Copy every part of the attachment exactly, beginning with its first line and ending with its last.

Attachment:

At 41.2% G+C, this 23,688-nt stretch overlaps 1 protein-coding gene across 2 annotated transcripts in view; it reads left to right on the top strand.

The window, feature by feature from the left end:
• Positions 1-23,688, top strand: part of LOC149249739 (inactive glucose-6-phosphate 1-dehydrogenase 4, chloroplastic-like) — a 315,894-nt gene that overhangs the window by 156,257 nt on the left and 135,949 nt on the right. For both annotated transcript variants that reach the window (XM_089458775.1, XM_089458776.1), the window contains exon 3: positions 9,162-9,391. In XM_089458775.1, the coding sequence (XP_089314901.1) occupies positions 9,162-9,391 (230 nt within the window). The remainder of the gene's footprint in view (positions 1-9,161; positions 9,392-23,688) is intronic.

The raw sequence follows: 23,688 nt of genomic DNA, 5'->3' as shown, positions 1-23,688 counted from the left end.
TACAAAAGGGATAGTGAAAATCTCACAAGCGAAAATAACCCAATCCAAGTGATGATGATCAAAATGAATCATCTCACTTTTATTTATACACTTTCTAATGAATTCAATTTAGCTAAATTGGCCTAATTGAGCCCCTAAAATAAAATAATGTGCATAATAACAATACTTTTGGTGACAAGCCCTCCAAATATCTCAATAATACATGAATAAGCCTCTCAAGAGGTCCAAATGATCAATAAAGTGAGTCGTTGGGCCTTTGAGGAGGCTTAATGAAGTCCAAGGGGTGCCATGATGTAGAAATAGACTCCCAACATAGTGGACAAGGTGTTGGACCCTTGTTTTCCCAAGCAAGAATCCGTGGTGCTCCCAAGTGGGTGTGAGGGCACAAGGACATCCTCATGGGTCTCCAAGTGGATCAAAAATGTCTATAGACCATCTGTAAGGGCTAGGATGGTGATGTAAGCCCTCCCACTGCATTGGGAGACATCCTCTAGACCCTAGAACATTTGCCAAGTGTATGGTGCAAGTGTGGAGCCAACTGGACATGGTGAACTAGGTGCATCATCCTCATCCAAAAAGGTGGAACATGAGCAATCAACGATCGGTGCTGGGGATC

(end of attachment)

At 41.2% G+C, this 23,688-nt stretch overlaps 1 protein-coding gene across 2 annotated transcripts in view; it reads left to right on the top strand.

The window, feature by feature from the left end:
• Positions 1-23,688, top strand: part of LOC149249739 (inactive glucose-6-phosphate 1-dehydrogenase 4, chloroplastic-like) — a 315,894-nt gene that overhangs the window by 156,257 nt on the left and 135,949 nt on the right. For both annotated transcript variants that reach the window (XM_089458775.1, XM_089458776.1), the window contains exon 3: positions 9,162-9,391. In XM_089458775.1, the coding sequence (XP_089314901.1) occupies positions 9,162-9,391 (230 nt within the window). The remainder of the gene's footprint in view (positions 1-9,161; positions 9,392-23,688) is intronic.

The raw sequence follows: 23,688 nt of genomic DNA, 5'->3' as shown, positions 1-23,688 counted from the left end.
TACAAAAGGGATAGTGAAAATCTCACAAGCGAAAATAACCCAATCCAAGTGATGATGATCAAAATGAATCATCTCACTTTTATTTATACACTTTCTAATGAATTCAATTTAGCTAAATTGGCCTAATTGAGCCCCTAAAATAAAATAATGTGCATAATAACAATACTTTTGGTGACAAGCCCTCCAAATATCTCAATAATACATGAATAAGCCTCTCAAGAGGTCCAAATGATCAATAAAGTGAGTCGTTGGGCCTTTGAGGAGGCTTAATGAAGTCCAAGGGGTGCCATGATGTAGAAATAGACTCCCAACATAGTGGACAAGGTGTTGGACCCTTGTTTTCCCAAGCAAGAATCCGTGGTGCTCCCAAGTGGGTGTGAGGGCACAAGGACATCCTCATGGGTCTCCAAGTGGATCAAAAATGTCTATAGACCATCTGTAAGGGCTAGGATGGTGATGTAAGCCCTCCCACTGCATTGGGAGACATCCTCTAGACCCTAGAACATTTGCCAAGTGTATGGTGCAAGTGTGGAGCCAACTGGACATGGTGAACTAGGTGCATCATCCTCATCCAAAAAGGTGGAACATGAGCAATCAACGATCGGTGCTGGGGATC